From a live CD, delete your swap partition. Then create an extended partition occupying the total remaining free space on your drive. In the extended partition, recreate your swap. Now, you will be able to create additional partitions in the remaining space. Indeed, a drive can hold at most four primary partitions. To fit more partitions on a drive, logical partitions within an extended partition must be used.
You will need now to update the UUID of the swap partition in the fstab file of your Ubuntu installation. Still from the live session, open the fstab from the system partition of your Ubuntu 8.o4 partition in an editor. Your swap will be announced with a line such as (the first line preceeded with # is just a comment)
UUID=17053c24-7853-42ba-af90-b8275742dd0b none swap sw 0 0
Use the command "sudo blkid" to reveal the new UUID of your swap partition. It will look like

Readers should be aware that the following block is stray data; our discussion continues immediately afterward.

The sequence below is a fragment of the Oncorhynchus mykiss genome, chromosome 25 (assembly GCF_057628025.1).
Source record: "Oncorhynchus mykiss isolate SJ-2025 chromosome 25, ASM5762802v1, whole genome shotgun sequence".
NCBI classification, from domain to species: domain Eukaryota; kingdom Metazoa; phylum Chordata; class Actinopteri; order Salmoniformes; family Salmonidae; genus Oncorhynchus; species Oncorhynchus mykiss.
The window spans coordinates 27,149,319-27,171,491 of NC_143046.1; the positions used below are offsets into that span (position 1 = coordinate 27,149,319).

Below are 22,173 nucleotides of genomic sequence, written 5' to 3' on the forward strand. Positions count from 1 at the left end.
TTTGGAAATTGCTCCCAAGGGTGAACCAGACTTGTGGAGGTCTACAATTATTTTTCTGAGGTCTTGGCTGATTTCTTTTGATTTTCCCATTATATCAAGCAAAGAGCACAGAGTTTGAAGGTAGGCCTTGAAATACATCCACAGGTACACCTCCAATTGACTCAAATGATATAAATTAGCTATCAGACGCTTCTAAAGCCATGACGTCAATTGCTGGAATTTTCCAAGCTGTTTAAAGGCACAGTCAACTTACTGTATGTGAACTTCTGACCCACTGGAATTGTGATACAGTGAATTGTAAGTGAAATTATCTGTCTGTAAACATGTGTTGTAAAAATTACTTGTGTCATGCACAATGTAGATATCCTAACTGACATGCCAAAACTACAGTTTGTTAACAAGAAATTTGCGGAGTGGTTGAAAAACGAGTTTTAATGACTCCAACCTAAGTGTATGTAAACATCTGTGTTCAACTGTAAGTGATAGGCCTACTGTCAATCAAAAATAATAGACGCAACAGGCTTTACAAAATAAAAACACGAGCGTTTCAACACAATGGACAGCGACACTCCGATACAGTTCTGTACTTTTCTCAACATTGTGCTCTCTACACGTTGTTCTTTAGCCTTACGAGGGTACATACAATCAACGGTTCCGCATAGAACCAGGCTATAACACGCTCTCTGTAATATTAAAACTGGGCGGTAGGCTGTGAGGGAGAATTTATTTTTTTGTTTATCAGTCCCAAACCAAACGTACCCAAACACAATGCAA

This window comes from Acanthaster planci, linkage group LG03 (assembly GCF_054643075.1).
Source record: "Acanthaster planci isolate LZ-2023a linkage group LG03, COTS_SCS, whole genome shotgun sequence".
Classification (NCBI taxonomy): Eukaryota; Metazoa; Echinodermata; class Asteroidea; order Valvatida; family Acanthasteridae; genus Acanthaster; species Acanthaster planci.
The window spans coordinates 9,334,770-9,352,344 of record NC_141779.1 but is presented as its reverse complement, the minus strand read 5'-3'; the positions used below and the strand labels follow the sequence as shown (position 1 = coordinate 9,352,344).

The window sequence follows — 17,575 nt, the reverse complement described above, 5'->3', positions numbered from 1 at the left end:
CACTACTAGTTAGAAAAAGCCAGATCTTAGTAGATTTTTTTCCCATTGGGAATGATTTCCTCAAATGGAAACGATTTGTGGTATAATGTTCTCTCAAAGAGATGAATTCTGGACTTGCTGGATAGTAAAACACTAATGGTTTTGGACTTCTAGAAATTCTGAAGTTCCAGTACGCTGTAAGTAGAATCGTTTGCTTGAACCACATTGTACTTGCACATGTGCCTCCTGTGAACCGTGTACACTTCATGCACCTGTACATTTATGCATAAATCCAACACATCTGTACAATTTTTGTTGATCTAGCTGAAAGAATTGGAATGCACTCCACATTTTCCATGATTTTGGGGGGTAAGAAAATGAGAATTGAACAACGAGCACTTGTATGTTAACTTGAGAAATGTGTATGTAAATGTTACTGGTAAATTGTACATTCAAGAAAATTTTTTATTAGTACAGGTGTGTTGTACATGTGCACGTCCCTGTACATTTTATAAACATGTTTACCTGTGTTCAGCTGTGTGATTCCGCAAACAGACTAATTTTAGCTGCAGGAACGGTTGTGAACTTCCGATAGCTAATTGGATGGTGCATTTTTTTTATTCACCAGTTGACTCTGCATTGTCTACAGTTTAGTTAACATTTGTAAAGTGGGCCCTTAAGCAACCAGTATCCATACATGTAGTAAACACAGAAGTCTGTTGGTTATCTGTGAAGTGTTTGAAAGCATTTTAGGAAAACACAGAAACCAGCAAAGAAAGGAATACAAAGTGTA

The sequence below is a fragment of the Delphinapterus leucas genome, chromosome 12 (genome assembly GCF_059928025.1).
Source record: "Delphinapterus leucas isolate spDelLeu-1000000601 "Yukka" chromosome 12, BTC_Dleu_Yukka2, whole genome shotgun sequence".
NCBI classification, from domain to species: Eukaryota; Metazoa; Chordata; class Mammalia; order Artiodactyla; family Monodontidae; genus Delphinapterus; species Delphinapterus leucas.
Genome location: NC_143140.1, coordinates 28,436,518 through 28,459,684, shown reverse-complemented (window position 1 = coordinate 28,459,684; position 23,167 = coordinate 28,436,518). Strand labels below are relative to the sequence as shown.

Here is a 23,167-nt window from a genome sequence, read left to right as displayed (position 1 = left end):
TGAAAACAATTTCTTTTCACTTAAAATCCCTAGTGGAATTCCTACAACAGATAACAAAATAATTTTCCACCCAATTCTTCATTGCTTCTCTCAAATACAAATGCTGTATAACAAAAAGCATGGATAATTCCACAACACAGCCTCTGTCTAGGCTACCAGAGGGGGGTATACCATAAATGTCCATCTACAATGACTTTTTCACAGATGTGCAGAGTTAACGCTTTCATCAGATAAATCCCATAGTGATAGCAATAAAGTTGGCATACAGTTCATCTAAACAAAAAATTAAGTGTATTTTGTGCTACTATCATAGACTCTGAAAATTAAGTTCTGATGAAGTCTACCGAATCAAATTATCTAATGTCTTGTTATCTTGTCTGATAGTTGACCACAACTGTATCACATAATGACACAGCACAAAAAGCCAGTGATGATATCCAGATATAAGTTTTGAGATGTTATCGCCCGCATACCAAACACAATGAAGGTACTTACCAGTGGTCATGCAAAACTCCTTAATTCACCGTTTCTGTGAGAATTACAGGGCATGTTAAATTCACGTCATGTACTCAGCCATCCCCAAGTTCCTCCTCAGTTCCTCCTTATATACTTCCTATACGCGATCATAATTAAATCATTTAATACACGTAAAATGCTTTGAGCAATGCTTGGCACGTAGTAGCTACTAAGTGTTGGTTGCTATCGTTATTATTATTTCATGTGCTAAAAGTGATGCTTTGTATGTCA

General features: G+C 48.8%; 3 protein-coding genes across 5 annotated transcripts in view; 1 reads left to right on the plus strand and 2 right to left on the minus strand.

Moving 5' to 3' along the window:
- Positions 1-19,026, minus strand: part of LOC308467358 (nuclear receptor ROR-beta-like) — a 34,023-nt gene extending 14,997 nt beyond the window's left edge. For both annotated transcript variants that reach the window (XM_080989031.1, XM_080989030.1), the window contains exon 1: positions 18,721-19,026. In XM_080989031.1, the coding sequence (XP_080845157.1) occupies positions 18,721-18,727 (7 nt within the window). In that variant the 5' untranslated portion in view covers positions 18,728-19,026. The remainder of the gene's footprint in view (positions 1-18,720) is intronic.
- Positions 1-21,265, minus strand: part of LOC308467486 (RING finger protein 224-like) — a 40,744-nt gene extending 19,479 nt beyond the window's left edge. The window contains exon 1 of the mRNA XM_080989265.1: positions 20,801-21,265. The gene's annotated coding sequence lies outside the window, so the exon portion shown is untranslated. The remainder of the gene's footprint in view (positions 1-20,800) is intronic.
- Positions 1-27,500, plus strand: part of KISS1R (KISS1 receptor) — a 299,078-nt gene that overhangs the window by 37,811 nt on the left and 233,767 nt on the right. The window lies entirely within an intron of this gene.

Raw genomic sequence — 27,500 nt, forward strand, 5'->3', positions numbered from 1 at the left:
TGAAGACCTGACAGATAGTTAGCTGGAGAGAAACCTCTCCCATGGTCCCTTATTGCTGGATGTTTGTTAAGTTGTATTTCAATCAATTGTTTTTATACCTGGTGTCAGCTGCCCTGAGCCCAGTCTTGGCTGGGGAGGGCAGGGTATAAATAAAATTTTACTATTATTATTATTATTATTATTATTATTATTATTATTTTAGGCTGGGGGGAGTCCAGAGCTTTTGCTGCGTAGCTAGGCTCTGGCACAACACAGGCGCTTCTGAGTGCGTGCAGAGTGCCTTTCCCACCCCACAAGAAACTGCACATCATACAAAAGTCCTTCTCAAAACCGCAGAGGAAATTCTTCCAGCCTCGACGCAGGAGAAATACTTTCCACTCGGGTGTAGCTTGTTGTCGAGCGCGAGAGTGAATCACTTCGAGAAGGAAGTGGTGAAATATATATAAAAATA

The second line is the one of my swap. For me, the numbers match, but for you not anymore: that is what you are correcting. You can just copy the UUID="...." part of that line (Highlight and Ctrl+Shift+C in the terminal) and paste it over the "UUID=..." part in your fstab.
/dev/sda1: UUID="c9cb8b29-152a-47ac-b952-5b9909a290ba" TYPE="ext3"
/dev/sda5: TYPE="swap" UUID="17053c24-7853-42ba-af90-b8275742dd0b"
After loading Ubuntu 8.04, check whether your swap is correctly recognized and used: open an terminal and type "cat /proc/swaps"
It should be listed like
If not, double check wether the UUID in fstab and that of the swap match.
Filename Type Size Used Priority
/dev/sda5 partition 3028212 36564 -1